The stock plugins that come with your DAW can do a great job, and this is where you’ll want to do most of your learning. But if they’re not giving you the color you need, you might have to look elsewhere.

Even then, you have to spend time learning the plugins to know what they’re capable of on various source sounds.

Classic EQ: Flexible, Precise Equalization

The Classic EQ is a parametric equalizer featuring multiple bands of adjustable frequency, gain, and Q, making it ideal for corrective and creative EQ.

Classic EQ

Use it to remove unwanted frequencies, enhance specific elements in a mix, or sculpt the overall tonal balance of individual tracks.

It’s important to note that this is not a coloring EQ, but one that is transparent which makes it a go-to for clean and accurate, transparent adjustments.

Mixing and Mastering

  1. FX Presets: Tailored for fx you’d use to spice up a mix; phone, radio, etc
  2. Generic Presets: General mixing tasks; removing mud from mix, sparkle, drums, guitar, presets and more
  3. Mastering Presets: The presets are designed to help you obtain polished finalize results to your music

Vintage Tube Program Equalizer: Classic Tube EQ

The EQ P-1A is inspired by the Pultec EQ, known for its unique ability to boost and cut the same frequency, a technique known as the Pultec Trick.

EQP-1A Pultec Emulation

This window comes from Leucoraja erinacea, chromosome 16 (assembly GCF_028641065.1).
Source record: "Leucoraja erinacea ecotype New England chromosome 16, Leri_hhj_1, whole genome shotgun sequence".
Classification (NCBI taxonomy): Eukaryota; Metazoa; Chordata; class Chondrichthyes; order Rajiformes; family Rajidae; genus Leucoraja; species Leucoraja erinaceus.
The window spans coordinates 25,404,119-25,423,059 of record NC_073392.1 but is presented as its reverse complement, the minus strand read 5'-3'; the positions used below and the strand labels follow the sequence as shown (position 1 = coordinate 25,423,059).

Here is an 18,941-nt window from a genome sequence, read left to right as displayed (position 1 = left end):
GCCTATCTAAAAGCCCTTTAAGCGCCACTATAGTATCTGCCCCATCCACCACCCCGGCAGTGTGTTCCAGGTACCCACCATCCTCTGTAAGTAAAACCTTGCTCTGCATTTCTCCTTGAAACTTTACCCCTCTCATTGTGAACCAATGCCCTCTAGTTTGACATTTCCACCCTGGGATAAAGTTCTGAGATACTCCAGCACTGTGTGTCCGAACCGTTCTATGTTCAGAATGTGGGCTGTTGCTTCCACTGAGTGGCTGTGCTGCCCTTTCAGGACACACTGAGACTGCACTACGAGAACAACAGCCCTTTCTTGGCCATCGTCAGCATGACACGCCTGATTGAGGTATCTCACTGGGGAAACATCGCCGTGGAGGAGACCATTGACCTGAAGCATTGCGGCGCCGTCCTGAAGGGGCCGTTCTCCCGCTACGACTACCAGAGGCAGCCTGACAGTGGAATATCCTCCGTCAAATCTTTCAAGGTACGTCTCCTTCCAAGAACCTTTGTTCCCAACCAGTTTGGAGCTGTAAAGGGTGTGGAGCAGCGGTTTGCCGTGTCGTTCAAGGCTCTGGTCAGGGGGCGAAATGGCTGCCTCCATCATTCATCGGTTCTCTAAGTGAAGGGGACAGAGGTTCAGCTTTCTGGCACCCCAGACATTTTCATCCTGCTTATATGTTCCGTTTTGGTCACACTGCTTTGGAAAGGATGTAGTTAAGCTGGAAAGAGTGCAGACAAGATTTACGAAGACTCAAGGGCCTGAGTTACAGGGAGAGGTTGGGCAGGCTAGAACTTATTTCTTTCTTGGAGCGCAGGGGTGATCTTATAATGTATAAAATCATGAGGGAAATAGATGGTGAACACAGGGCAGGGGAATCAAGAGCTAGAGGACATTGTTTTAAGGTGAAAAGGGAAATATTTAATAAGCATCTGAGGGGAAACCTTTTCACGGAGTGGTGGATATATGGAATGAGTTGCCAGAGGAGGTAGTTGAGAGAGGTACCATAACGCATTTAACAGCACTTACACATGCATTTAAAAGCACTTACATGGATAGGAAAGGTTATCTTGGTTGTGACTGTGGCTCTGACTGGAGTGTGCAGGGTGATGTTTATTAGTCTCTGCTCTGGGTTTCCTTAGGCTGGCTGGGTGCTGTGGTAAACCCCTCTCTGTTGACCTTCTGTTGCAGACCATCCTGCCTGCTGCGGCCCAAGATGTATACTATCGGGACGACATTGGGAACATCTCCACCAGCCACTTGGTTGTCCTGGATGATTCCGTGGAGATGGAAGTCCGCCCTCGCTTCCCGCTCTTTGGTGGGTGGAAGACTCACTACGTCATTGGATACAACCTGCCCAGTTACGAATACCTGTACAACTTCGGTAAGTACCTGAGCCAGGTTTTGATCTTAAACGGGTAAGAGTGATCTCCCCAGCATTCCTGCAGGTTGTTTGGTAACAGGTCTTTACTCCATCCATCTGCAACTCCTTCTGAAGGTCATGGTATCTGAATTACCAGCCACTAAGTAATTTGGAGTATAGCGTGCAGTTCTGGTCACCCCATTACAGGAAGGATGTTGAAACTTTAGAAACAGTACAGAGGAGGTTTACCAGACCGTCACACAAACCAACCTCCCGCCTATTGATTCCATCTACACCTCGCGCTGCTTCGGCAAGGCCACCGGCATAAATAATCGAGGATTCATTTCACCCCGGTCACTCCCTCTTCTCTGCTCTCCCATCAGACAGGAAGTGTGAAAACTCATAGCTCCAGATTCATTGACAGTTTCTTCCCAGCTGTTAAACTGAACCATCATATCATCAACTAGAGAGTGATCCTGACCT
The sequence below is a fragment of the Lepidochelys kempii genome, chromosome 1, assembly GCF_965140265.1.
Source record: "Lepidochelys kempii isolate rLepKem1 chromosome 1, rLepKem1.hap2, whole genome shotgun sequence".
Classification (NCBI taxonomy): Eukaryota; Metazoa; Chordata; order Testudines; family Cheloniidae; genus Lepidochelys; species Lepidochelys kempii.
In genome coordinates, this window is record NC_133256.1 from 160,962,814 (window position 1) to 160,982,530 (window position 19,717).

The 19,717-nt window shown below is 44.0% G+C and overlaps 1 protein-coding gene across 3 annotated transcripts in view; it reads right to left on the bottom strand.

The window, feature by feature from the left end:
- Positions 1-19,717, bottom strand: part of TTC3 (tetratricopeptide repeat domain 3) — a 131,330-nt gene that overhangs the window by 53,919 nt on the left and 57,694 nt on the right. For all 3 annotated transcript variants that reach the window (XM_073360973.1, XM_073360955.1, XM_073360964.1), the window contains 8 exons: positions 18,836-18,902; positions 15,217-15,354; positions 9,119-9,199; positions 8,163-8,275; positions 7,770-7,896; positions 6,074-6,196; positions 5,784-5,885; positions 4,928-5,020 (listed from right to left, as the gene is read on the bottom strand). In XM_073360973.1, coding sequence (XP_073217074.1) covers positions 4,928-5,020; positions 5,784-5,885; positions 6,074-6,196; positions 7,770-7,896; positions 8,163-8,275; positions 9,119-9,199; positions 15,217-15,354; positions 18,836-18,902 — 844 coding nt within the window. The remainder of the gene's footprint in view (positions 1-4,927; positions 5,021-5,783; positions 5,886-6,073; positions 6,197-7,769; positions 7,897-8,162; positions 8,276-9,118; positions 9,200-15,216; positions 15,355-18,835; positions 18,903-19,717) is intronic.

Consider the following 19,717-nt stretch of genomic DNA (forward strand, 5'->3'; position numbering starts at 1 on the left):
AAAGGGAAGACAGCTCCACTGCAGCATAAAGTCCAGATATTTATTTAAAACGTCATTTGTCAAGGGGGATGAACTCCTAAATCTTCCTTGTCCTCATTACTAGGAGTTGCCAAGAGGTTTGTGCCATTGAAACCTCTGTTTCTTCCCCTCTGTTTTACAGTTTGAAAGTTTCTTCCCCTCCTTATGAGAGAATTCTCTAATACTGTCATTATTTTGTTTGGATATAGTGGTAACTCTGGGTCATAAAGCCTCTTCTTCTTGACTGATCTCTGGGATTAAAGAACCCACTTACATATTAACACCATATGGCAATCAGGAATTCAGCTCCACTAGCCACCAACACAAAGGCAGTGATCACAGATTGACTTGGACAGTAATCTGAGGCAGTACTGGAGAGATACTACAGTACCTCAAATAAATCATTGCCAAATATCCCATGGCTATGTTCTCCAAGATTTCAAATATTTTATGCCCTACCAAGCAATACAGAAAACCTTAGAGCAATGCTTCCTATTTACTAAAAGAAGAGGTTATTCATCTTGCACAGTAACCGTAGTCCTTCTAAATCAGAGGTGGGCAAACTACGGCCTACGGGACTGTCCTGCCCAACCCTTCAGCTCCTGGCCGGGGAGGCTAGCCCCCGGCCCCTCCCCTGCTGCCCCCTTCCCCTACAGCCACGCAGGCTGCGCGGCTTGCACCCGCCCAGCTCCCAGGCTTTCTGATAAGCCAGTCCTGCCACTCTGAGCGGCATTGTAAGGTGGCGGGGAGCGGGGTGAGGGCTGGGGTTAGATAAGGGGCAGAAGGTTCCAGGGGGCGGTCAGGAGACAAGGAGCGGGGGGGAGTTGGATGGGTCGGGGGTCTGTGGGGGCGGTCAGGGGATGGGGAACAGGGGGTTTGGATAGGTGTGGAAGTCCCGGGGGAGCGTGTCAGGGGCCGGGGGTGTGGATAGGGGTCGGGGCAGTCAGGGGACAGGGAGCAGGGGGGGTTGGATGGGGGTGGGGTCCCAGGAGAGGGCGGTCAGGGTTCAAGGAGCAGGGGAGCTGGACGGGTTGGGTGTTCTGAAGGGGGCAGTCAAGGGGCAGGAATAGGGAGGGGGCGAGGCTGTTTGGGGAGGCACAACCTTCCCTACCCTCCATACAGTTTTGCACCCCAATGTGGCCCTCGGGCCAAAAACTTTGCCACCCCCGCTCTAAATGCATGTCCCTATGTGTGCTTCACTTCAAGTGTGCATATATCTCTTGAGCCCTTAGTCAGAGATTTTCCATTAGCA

This trick allows for adding low-end punch while cleaning up muddiness at the same time, this really comes in handy when mixing kick drums and bass.

The smooth and musical EQ curves make it perfect for adding richness and character to your tracks. Use it on individual instruments or the mix bus EQ is ideal for adding analog warmth and depth, making your tracks stand out with a little vintage character.

EQP-1A Features

Boost and Attenuation: Controls for boosting or cutting low and high frequencies.

Bandwidth: Adjusts the width of the frequency band being affected.

Frequency Selection: Chooses specific low and high frequencies for boost/cut.

L/R and M/S Processing: Provides left/right and mid/side processing for enhanced stereo control.

Opto Compressor: Smooth, Natural Compression

Opto Compressors emulate the smooth and musical compression style of classic optical compressors. The T-RackS Red Opto Compressor combines the characteristics of both the LA-2A and LA-3A.

Opto Compressor

The slow attack and release times make them ideal for controlling the dynamics of bass, synths, vocals, and other sounds where you want to maintain the original performance while gently controlling the dynamics.

This gentle “hug” provides a natural and transparent compression effect.

Optos are generally not the first choice for taming peaky transients, such as those found in drums and percussion sounds. However, their smooth and musical compression makes them perfect for adding warmth and subtle control to a wide range of other instruments.

ParameterCompressor SettingGoal
Set the Compressor RatioStart with 4:1, to gently compress the drum bus without over-compressing the dynamics.Achieve a cohesive and balanced drum sound.
Adjust the Attack TimeSet attack time between 10-30ms to allow initial transients of the drums to cut throughMaintain the natural punch and presence of the drums.